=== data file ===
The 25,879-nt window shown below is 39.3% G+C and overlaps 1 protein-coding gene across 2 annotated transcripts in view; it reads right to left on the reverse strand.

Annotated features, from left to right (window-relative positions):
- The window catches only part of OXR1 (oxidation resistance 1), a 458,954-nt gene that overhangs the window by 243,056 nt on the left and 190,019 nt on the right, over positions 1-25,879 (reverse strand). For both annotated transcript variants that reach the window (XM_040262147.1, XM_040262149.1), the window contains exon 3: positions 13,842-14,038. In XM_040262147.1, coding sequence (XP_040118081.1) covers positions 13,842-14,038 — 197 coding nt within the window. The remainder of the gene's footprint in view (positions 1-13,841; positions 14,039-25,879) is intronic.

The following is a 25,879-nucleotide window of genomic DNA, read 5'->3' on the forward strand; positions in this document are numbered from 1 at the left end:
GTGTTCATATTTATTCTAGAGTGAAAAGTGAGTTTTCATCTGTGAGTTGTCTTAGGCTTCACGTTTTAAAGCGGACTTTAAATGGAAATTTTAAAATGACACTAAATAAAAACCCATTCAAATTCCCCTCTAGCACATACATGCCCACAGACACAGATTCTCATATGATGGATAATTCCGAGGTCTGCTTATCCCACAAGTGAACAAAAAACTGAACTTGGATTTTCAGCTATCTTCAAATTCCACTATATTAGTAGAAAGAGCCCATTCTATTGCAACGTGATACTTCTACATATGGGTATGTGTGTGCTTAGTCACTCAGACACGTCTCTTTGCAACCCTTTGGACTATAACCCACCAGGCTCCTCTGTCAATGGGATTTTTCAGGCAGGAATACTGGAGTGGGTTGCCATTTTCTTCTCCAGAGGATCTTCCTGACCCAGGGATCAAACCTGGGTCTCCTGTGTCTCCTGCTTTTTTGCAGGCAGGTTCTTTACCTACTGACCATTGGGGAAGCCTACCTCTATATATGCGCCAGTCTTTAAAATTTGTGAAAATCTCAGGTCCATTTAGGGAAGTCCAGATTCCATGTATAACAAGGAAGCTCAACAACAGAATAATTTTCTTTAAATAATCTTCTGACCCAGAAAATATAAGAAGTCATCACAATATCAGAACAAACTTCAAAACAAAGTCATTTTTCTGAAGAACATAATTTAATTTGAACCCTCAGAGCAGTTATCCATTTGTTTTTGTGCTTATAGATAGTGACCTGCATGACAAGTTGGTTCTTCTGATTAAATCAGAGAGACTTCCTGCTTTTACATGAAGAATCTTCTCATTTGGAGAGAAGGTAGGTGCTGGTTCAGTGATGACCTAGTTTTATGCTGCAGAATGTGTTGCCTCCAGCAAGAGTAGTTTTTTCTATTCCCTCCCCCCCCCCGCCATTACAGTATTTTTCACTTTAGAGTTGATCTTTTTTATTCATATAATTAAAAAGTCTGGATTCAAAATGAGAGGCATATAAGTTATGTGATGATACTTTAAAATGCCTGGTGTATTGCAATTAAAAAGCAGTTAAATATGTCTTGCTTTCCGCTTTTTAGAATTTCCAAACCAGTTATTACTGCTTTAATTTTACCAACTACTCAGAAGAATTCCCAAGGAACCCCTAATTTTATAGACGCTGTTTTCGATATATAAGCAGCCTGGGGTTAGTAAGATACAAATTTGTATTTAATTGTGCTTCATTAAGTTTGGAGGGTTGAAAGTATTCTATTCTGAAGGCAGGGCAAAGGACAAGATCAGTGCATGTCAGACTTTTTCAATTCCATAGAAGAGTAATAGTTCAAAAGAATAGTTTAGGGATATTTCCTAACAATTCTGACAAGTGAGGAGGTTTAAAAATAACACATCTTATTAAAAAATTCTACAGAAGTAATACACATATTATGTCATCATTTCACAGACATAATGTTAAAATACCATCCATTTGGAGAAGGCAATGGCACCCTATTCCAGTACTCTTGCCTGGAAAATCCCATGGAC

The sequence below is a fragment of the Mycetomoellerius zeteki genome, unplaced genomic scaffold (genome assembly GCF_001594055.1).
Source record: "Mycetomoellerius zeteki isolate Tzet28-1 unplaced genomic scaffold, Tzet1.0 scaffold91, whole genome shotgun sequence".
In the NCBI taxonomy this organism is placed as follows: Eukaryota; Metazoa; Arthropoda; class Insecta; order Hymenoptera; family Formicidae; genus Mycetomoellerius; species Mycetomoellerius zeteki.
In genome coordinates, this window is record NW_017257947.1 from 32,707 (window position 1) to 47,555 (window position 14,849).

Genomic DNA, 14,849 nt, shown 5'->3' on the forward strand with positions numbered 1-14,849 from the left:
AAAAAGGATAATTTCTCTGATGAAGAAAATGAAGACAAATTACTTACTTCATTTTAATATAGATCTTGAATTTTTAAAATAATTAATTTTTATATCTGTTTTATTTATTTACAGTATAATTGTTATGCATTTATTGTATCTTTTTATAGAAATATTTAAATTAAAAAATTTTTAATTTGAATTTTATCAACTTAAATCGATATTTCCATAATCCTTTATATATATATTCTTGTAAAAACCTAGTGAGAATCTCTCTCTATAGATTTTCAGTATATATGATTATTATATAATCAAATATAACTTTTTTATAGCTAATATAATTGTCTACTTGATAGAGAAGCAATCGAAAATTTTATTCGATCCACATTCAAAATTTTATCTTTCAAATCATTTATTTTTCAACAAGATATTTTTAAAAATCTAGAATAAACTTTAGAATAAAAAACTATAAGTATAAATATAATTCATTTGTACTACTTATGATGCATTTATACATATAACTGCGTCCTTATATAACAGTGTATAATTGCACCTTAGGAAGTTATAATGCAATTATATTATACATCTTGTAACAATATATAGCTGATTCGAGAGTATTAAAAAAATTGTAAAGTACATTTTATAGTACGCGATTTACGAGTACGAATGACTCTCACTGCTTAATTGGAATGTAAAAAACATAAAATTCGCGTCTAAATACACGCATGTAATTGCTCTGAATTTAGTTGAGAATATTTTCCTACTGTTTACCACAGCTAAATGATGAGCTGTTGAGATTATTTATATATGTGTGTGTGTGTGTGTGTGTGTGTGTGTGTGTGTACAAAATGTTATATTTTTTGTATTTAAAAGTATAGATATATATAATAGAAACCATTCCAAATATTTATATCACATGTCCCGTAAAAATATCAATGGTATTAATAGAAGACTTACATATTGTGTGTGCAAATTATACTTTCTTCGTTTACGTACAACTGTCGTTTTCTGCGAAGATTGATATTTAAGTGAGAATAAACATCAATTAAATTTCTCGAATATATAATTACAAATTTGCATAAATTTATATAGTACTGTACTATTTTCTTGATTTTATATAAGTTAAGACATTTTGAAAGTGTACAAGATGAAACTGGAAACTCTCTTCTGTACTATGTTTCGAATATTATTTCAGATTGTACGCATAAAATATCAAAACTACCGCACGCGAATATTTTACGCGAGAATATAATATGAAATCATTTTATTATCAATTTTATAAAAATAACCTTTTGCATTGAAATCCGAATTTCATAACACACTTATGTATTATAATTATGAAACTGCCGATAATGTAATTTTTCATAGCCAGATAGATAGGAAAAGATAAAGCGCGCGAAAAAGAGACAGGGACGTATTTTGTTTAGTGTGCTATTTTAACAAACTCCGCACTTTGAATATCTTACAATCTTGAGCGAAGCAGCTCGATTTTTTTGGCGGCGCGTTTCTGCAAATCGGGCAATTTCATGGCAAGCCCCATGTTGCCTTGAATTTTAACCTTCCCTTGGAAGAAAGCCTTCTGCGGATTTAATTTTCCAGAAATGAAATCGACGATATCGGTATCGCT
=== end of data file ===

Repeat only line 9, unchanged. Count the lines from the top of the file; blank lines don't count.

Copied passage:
In genome coordinates, this window is record NW_017257947.1 from 32,707 (window position 1) to 47,555 (window position 14,849).